City manager Wayne Ritchie says he has no regrets about the process the city followed to secure a tenant for its long-vacant former Canadian Pacific Railway station or Owen Sound’s lease for the building with Mudtown Station.
“I’m thrilled with that building,” he said Wednesday during a press conference.
Mudtown “is going to pay taxes, it’s employing people, it’s bringing people to our harbourfront. It’s achieved all the strategic goals we wanted.”
Ritchie held the press conference at the Professional Centre, which is where city offices are located during renovations to city hall, to “address concerns raised in the community regarding details surrounding the lease of the CP station.”
About 60 people attended, including city councillors, staff, election candidates and members of the public.
During the one-hour event, Ritchie read a statement before answering questions from both the media and audience, even though it was meant to be a press conference.
Mudtown Station president Harold Kloeze and Owen Sound’s community services director Pam Coulter also spoke.
There have been concerns and allegations posted to social media and raised in the community related to the city’s investment in the CP station, its lease agreement with Mudtown Station and the links both Coun. Brian O’Leary and Coulter have to the business.
At least one person has filed complaints regarding possible ethical breaches and conflicts of interest with the city’s integrity commissioner and Ontario’s ombudsman.
Owen Sound bought the once-derelict 1946 CP station for $153,500 in 2010 with the goal of finding a use for the building that would maintain as many of its heritage features as possible, attract people to the harbour and encourage more private investment in the waterfront area, Ritchie said.
The city did not receive any responses to its initial request for proposals for a tenant.
Owen Sound issued a new RFP in 2014 and received two bids. Staff negotiated a lease with one of the proponents, who later backed out.
The city received no responses to a third RFP in 2016. Only one proponent, Kloeze on behalf of Mudtown Station Inc., responded to a fourth RFP in 2017.
Council approved a staff-negotiated lease with Kloeze in April 2017.
Under the 15-year agreement, Mudtown Station would pay $29,325 annually in rent, plus property taxes, utilities and outdoor maintenance.
The lease says Mudtown would spend $735,000 on the property, including $400,000 on brewing and restaurant equipment.
The city agreed to spend $615,085 for interior renovations and parking lot upgrades. It would recoup all but $161,000 of that investment through 20 years of Mudtown’s rental payments.
Ritchie said Wednesday that the city ended up spending less than $615,000, so the shortfall will be less than anticipated.
He said he believes Owen Sound spent the least amount of taxpayer dollars possible to renovate the city building to such a condition that a tenant could open up a business there.
“The negotiation was between two willing parties, either of whom could have walked away at any time. Since I felt this was a fair agreement and the best one the city could obtain, I recommended it to council and they felt the same,” he said.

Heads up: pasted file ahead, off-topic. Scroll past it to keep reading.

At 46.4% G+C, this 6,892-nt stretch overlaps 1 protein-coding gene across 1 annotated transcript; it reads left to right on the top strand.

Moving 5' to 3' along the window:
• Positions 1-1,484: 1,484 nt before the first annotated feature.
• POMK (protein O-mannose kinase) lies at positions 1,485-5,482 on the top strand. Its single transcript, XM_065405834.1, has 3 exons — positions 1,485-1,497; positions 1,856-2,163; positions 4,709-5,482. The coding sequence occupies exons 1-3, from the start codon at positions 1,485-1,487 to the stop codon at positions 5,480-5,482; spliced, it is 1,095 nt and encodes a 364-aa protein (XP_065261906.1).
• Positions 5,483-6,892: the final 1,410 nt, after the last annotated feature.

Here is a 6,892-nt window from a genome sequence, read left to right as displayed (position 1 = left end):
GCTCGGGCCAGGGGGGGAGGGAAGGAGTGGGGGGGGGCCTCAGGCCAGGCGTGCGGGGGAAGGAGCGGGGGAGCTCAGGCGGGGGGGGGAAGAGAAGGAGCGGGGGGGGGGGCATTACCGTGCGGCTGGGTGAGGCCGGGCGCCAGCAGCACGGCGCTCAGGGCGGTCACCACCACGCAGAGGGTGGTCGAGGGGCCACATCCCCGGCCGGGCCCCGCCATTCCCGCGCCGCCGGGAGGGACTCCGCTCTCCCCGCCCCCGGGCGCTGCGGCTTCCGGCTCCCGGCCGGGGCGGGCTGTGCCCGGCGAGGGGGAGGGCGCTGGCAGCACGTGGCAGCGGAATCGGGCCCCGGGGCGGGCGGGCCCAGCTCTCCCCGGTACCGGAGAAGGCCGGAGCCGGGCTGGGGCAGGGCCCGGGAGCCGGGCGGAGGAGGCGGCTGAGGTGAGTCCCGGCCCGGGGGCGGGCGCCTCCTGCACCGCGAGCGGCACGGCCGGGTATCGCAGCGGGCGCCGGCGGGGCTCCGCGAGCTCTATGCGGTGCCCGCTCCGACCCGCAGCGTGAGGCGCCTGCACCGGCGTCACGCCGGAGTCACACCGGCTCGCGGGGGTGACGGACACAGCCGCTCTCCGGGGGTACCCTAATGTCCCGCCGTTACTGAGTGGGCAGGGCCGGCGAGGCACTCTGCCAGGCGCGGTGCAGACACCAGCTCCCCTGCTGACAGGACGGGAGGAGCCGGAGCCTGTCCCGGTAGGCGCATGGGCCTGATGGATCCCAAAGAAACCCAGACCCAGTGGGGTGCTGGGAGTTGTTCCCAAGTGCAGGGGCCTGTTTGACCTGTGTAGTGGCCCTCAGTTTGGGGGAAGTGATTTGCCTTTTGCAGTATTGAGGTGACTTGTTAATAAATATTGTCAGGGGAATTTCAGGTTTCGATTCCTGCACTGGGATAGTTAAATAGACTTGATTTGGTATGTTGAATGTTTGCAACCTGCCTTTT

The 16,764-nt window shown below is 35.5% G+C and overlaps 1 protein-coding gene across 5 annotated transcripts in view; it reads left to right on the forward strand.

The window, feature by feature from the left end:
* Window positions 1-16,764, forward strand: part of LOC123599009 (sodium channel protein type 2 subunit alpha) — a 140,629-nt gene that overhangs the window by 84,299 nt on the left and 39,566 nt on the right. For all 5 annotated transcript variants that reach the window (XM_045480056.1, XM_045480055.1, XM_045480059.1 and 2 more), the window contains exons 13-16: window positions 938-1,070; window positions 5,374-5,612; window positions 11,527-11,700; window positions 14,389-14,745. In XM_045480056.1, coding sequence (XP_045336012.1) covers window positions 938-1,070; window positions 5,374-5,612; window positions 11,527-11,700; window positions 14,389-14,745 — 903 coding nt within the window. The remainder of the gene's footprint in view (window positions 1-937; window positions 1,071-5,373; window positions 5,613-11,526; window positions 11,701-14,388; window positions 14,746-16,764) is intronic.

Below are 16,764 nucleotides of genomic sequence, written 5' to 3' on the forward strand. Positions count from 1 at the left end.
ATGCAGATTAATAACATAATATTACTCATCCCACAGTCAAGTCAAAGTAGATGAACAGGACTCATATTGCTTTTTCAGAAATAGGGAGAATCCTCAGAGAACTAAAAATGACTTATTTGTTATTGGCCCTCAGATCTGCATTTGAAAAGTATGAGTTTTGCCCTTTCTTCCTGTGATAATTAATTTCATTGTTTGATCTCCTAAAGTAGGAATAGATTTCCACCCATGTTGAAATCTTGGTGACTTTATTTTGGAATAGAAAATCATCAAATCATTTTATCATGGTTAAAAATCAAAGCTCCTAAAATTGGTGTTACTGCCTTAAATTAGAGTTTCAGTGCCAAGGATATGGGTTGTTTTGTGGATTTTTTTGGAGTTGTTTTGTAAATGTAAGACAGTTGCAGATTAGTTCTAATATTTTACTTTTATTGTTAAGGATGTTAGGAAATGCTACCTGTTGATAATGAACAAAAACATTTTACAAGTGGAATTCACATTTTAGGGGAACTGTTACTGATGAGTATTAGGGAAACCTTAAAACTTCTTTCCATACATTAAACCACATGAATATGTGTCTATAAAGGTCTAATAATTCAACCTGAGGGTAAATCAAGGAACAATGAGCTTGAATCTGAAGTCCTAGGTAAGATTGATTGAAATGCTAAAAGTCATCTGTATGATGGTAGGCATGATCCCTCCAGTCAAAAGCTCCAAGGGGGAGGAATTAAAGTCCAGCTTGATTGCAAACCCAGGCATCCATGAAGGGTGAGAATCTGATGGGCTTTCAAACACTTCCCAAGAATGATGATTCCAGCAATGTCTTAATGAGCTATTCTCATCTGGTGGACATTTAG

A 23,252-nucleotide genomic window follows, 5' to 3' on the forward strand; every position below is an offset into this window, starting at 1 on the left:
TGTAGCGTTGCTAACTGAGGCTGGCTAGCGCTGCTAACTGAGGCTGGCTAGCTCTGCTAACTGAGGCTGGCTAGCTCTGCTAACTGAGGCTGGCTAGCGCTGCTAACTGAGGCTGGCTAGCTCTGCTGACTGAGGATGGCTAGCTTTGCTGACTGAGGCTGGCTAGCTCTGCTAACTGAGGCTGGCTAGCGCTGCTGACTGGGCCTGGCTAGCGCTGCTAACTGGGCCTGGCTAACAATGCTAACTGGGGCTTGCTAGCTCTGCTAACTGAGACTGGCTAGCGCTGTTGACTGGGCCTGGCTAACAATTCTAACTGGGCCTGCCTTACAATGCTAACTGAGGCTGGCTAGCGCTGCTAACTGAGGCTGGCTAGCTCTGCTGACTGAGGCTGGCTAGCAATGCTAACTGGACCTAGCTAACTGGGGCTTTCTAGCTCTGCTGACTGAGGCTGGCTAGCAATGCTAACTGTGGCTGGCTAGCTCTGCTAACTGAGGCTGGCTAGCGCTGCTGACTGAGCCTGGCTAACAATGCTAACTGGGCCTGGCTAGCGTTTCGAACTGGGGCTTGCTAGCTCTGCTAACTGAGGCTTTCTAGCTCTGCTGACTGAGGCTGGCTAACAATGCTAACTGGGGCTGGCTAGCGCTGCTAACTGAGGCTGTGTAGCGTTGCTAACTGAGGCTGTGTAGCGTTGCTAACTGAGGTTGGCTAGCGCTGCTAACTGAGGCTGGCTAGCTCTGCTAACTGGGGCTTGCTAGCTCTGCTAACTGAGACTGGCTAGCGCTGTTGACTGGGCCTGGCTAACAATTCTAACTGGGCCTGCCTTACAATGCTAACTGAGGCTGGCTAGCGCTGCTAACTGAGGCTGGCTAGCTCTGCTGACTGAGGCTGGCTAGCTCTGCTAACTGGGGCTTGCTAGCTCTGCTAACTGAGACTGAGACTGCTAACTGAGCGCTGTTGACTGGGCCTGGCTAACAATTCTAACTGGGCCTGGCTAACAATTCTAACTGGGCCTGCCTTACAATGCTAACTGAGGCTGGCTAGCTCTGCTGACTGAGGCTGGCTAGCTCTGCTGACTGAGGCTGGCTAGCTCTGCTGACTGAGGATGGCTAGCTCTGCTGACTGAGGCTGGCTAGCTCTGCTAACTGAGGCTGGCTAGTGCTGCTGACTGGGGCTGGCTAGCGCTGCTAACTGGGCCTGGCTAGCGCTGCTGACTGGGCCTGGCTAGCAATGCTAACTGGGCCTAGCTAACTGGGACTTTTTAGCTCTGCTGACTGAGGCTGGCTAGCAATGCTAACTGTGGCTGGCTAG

Some have questioned why the city didn’t reveal in the RFP for the lease how much it would be willing to invest in the property, as other businesses might have been interested in submitting a proposal if they had that information.
Ritchie said the city wanted to wait until it had a proposal “so we knew what we had to invest to bring it up to a liveable standard and then move ahead.
“We certainly negotiated with the previous proponent and every deal was its own deal. At the end, in my opinion, it was the best deal that could be gotten for the city.”
Some people have also questioned whether O’Leary and Coulter’s links to Mudtown are a perceived or actual conflict of interest.
O’Leary, who is running for deputy mayor, purchased four shares in Mudtown Station, while members of Coulter’s immediate family have bought three shares.
Ritchie reiterated that those purchases were made more than year after council approved the lease with Kloeze.
“I believe the conflict of interest guidelines have been followed,” he said. “I know nothing was done improperly.”
Coulter said at no time during the Mudtown lease negotiations did she or her family have any interest in becoming shareholders.
Her family members didn’t meet with Kloeze to discuss shares until June 2018.
At the press conference, Coulter said immediately after her family members told her about their interest in buying shares, she discussed it with Ritchie. The city then received a legal opinion before the investment was made.
O’Leary, in a statement he provided to the media at the press conference, said he met Kloeze for the first time 15 months after council approved the lease.
“These facts make it abundantly clear that I was not an investor, had not had any discussions or correspondence about investing and, frankly, had not even considered the possibility of investing in Mudtown until well after my duties as a member of council were fully and properly discharged.”